Welcome to a listing of useful writing links for questions about grammar, punctuation, documentation and usage.
Before writing a research paper, ask your instructor what style of documentation is required. For example, English majors may use the Modern Language Association (MLA); business, psychology, criminal justice and jurisprudence majors use the American Psychological Association (APA), Turabian, or Chicago Manual of Style; law students use the Blue Book. The manuals are available at the college bookstore, retail bookstores, Langsdale Library and public libraries. Most are also available in the Academic Resource Center.
Careful documentation of your sources is required by all universities, colleges and publications.
Spelling counts and sometimes spell checker doesn't recognize specialized terms for those research papers. If you don't have a good dictionary at your elbow try one of these links:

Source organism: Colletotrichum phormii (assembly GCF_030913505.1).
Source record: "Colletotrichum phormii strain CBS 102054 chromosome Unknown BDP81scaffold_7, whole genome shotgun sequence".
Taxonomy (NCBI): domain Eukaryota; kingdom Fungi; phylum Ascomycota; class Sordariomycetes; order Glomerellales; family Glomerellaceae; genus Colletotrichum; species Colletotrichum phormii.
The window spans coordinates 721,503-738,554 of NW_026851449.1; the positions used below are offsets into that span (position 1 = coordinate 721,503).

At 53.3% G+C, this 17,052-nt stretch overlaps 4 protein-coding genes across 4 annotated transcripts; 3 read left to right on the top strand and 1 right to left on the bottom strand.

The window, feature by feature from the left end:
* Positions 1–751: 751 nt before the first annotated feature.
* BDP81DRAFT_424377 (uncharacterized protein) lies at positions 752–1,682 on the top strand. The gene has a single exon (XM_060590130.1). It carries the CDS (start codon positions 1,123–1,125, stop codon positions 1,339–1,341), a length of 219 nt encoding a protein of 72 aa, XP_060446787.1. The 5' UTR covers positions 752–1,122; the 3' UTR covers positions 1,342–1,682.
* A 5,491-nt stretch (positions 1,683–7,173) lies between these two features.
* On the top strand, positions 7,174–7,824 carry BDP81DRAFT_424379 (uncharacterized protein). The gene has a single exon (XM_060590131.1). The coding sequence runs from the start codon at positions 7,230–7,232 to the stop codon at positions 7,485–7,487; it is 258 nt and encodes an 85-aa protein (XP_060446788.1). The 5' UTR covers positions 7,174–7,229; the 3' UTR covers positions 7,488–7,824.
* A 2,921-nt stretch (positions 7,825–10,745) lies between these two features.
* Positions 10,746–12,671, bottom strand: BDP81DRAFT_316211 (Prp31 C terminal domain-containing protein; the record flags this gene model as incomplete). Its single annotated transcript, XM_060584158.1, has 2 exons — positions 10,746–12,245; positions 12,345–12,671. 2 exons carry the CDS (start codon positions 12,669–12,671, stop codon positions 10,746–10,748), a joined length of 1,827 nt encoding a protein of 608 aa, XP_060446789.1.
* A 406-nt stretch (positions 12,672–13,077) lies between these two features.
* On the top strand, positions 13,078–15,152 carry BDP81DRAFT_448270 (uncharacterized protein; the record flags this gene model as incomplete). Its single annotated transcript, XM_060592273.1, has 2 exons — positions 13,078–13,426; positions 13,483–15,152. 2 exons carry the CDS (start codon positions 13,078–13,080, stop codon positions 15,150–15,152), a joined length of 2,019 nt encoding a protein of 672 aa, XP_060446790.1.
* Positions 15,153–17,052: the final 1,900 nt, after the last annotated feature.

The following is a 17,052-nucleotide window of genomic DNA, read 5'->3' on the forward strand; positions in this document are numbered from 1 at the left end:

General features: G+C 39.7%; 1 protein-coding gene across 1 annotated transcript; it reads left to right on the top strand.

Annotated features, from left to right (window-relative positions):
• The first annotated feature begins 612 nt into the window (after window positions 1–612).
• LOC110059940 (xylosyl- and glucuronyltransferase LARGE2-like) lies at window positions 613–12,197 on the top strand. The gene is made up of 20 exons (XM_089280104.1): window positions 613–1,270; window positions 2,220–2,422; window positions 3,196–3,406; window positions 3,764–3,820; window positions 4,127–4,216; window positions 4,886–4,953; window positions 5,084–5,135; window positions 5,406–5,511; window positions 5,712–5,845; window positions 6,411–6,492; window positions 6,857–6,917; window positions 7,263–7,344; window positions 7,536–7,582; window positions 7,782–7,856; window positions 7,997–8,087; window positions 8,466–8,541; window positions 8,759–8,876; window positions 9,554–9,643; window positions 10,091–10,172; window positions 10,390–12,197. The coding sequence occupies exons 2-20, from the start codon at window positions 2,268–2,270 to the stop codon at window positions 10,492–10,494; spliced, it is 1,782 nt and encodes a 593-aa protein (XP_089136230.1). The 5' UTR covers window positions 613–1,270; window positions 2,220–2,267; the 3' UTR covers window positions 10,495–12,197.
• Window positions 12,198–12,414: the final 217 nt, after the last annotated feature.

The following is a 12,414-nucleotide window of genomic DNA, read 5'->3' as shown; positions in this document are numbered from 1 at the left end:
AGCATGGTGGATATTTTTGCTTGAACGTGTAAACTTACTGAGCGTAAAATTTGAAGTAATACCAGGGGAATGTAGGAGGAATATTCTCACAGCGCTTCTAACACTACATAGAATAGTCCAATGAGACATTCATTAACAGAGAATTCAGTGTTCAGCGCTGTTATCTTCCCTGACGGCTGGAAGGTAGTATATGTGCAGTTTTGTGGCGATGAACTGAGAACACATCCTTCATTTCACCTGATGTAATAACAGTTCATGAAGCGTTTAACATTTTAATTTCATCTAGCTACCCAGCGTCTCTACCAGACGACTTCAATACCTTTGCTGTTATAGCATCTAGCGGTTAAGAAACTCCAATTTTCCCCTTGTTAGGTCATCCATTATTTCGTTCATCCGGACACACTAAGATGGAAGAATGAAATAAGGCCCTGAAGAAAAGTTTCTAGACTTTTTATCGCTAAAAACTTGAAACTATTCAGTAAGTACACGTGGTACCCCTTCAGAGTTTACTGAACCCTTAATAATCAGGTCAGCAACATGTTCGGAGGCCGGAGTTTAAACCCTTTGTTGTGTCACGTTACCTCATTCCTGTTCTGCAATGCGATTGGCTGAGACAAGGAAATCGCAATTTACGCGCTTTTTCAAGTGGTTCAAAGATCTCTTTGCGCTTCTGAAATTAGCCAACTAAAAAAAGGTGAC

OWLs have many links to all parts of the writing process. Some offer email feedback, tutorials and even games. Check them out!
Graphic organizers allow for visual representations of your ideas. Some writers find it helpful to first express visually what they ultimately hope to express verbally. These tools can help you organize your thoughts so you can better organize your writing.
This archive was created to help students and professors understand the kinds of writing skills that are required in a variety of undergraduate assignments at the University of Baltimore.
PROFESSORS should feel free to borrow the ideas or language herein if they find these ideas useful to the process of creating or refining their own criteria.
STUDENTS may peruse this archive to learn what sorts of writing skills they will be expected to display and refine while enrolled in courses at the University.
We are grateful to those faculty members who have voluntarily contributed the grading criteria archived here as a service to the UB community. To contribute your own grading criteria, email our writing coordinator.
300- and 400-level courses